If you tuned into Apple’s WWDC conference on June 5, you may have spotted the term ‘spatial computing’ in the company’s keynote.
Keep reading to learn everything you need to know about spatial computing.
What is spatial computing?
Spatial computing is a term used to refer to machines that use human interaction to retain and manipulate real-life objects and spaces.
“Spatial Computing differs from related fields such as 3D modeling and digital design as it requires the forms and spaces it deals with to pre-exist and have real-world valence”, explains X Reality Safety Intelligence (XRSI) – an organisation dedicated to providing intelligence and advisory services for emerging technology ecosystems – on its website.
“It is not enough that the screen is used to represent a virtual space—it must be meaningfully related to an actual physical place”.
While the term has circulated for more than 20 years, its meaning has evolved over the years to refer to virtual, augmented and mixed-reality devices that require physical actions, such as gestures and speech, in order to manipulate a perceived 3D space.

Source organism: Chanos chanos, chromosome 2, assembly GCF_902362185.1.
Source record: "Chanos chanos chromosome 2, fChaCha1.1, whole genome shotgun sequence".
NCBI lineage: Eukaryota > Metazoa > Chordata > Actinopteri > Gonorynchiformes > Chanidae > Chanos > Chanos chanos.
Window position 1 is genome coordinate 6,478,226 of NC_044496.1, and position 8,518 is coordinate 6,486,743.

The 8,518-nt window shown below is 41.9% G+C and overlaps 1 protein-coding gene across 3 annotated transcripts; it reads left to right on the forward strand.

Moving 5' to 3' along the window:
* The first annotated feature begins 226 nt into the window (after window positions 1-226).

Most recently, Apple drew upon the phrase at WWDC 2023 when it unveiled the Apple Vision Pro, a “revolutionary spatial computer that seamlessly blends digital content with the physical world”.
Not only is the Vision Pro Apple’s first spatial computer, but the headset uses VisionOS, software Apple refers to as “the world’s first spatial operating system”. The operating system allows users to interact with their favourite apps, games and movies in a 3D environment using the mixed-reality headset.
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The company combines the ultra-wide view with spatial audio, adding another layer of immersion to the whole experience. On top of that, there’s a 3D camera integrated into the headset so that users can capture their own memories and relive them later at a life-size scale.
To learn more about the Apple Vision Pro, make sure to head over to our guide.